For more than 20 years, Duarte has developed visual stories for the world's leading corporate brands, thought leadership forums, and an Academy Award-winning documentary.
Now they are bringing you five rules for creating great presentations.
Presentations are a powerful communication medium. For more than 20 years, Duarte has developed presentations to launch products, align employees, increase company value, and propel global causes. Along the way we discovered five simple rules for creating world changing presentations.
The first rules is—treat your audience as king. You audience deserves to be treated like royalty. Design a presentation that meets their needs, and not just yours. Audiences wanna know what you can do for them, why they should adopt your view, and what are the steps they need to follow to take action. Give them those things in a clear, easily understandable way, and you will undoubtedly find favor with the king.
The second rule is—spread ideas and move people. Your audience didn't show up to read your 60-page on-screen dissertation. They're there to see you, to be inspired by your message and witness the quality of your thought. You're not giving your presentation to have another meeting. You're there to convey meaning. So consider including imagery that powerfully illustrates your point. Sometimes moving images can inspire in a way that static slides cannot. A sequential build adds a sense of suspense. And a thought provoking video moves your audience in a way that can not only change minds, but hearts.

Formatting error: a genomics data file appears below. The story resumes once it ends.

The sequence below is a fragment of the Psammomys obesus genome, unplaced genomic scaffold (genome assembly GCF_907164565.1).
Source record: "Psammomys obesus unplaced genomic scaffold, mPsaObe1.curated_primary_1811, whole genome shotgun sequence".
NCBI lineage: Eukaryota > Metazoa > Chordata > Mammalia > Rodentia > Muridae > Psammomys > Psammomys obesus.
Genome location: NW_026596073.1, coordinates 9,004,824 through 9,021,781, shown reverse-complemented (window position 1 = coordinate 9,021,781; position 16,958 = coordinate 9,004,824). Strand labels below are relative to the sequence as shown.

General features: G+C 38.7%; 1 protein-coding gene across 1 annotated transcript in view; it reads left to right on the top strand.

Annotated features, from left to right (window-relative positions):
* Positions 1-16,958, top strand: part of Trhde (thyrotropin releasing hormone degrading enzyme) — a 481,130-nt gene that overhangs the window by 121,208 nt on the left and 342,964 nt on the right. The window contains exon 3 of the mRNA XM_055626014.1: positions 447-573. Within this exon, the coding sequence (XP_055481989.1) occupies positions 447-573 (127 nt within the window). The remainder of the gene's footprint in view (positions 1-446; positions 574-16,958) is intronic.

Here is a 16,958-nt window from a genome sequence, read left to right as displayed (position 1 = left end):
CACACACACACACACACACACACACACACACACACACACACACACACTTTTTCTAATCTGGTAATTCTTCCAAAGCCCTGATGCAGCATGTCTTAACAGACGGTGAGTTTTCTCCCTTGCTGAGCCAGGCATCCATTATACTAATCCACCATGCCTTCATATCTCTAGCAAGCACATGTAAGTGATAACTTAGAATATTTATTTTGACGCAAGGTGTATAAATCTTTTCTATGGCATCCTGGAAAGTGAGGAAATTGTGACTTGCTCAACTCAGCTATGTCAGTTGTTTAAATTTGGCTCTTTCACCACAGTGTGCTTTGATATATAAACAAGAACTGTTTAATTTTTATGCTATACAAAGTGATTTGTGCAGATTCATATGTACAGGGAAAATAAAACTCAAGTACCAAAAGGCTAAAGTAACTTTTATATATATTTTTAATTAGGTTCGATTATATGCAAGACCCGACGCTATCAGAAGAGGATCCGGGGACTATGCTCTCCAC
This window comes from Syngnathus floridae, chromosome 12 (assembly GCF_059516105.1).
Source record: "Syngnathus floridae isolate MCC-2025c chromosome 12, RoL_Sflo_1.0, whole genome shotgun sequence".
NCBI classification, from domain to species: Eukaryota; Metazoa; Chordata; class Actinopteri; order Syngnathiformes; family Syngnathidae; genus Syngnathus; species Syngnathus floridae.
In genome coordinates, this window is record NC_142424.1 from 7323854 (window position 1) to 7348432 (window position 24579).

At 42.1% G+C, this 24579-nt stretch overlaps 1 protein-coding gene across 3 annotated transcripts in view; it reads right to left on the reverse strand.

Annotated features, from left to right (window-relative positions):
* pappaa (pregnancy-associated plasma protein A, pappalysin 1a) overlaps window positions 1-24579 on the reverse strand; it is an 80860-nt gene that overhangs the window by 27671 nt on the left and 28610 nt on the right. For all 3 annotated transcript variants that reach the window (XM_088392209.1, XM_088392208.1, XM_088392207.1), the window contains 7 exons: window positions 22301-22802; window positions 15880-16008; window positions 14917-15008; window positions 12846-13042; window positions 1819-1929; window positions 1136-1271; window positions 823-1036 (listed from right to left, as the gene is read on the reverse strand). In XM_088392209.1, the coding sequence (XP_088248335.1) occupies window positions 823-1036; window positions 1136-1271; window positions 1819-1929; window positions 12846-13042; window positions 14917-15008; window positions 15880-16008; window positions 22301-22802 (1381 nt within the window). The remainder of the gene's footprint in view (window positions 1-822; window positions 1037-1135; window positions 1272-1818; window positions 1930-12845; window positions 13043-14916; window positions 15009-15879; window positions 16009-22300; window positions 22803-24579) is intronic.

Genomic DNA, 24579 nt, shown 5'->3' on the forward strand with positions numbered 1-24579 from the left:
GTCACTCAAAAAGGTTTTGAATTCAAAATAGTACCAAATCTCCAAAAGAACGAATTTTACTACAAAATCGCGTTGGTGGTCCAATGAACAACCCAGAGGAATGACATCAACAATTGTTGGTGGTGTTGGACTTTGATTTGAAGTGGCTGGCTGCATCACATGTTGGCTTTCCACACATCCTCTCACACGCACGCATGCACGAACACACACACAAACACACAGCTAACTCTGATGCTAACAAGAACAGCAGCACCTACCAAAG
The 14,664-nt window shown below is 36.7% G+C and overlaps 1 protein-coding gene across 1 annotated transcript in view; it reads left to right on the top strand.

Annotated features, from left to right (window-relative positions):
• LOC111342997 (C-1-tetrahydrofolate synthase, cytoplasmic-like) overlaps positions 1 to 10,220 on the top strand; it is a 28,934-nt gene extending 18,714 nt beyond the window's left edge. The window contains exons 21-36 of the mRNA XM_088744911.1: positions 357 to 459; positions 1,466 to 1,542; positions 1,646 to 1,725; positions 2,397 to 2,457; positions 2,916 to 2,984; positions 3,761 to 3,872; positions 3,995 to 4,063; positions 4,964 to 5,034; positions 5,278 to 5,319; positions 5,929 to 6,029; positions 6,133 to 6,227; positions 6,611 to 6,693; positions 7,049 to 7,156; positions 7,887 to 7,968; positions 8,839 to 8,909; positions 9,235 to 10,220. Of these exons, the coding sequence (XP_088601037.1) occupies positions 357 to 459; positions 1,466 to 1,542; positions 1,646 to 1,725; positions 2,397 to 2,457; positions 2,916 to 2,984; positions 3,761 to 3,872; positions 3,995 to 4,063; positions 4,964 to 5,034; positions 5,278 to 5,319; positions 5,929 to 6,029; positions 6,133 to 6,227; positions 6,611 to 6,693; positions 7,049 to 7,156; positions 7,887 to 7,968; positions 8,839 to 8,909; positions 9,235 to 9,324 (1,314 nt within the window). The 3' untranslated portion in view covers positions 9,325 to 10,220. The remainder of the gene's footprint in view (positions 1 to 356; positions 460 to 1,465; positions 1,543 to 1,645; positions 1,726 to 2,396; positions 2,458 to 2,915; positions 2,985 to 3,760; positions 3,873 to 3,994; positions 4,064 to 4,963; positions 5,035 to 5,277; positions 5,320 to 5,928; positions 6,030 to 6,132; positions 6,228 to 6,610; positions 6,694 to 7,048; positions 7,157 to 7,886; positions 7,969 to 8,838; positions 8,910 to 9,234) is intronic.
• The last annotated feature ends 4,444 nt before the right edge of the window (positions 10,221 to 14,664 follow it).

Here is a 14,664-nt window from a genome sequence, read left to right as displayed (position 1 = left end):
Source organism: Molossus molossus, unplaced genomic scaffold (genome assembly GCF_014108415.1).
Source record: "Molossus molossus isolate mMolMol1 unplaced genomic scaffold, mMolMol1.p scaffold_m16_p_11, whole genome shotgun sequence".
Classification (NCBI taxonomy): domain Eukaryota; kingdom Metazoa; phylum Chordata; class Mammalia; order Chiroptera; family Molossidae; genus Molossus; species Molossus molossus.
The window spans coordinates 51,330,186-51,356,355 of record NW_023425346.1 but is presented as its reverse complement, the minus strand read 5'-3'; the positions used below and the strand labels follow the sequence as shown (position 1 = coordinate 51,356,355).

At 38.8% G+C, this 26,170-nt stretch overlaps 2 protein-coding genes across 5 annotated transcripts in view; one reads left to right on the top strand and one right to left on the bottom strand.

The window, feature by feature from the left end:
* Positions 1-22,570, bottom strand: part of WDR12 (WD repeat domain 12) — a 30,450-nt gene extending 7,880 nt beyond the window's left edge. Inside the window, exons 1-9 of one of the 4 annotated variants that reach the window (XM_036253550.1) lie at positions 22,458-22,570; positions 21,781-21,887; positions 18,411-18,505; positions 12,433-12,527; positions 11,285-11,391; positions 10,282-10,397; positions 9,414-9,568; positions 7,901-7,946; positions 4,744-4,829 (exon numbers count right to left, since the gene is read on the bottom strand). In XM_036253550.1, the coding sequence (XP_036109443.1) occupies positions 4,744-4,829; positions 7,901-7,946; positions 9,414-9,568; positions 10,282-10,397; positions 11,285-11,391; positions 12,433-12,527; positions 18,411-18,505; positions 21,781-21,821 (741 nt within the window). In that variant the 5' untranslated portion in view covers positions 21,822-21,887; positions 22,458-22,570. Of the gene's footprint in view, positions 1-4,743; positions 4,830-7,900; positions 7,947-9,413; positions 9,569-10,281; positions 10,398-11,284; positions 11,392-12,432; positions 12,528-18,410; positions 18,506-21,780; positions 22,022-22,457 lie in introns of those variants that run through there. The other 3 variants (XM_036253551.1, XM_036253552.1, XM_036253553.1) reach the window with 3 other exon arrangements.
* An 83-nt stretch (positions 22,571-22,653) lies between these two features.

The next rule is—help them see what you are saying. Half of the people in your audience are verbal thinkers, and the other half are visual. Combining minimal text with meaningful visuals means that you will reach everyone. Brainstorm graphics that will effectively communicate your message, and then replace those words with a picture, a chart, or a diagram. Then apply a consistent treatment to your graphics to give your whole presentation a unified look, so that your audiences are attracted to, rather than distracted from your message.
Rule number four—practice design, not decoration. As tempting as it is to fill your slides with stuff, often de-decorating is the best policy. Any writer or designer will tell you that 90% of the creative process is destructive. Do you have one main point? Consider just putting just one word on the slide by itself. You want them to remember a few items? Then don't show everything at once. Instead, show one item at a time. Do you have a picture that accurately expresses your idea? Scale that picture so that it fills the slide. Do you know a quote that says it all? Then let it say it and remove everything else.
The last rule is—cultivate healthy relationships with your slides and your audience. Letting go is hard. We know, but don't hide behind your slides. Breaking your dependence on your slides can do a world of good for your relationship with the audience. Reduce the amount of text to just a few words, and put the rest of the information in the notes, and then practice, practice, practice. Thinking of your slides as digital scenery allows you to connect eye-to-eye with your audience in a meaningful way.
So, those are the rules, but the question remains: Why go to all these trouble? Why not do it the way you're used to? The answer is simple: Because everyone else does it that way too, and you need to stand apart and be different. When you apply these rules, and keep the audiences' needs top of mind, your presentation will not only hold their attention, but also change the world.
Well, at least your part of the world.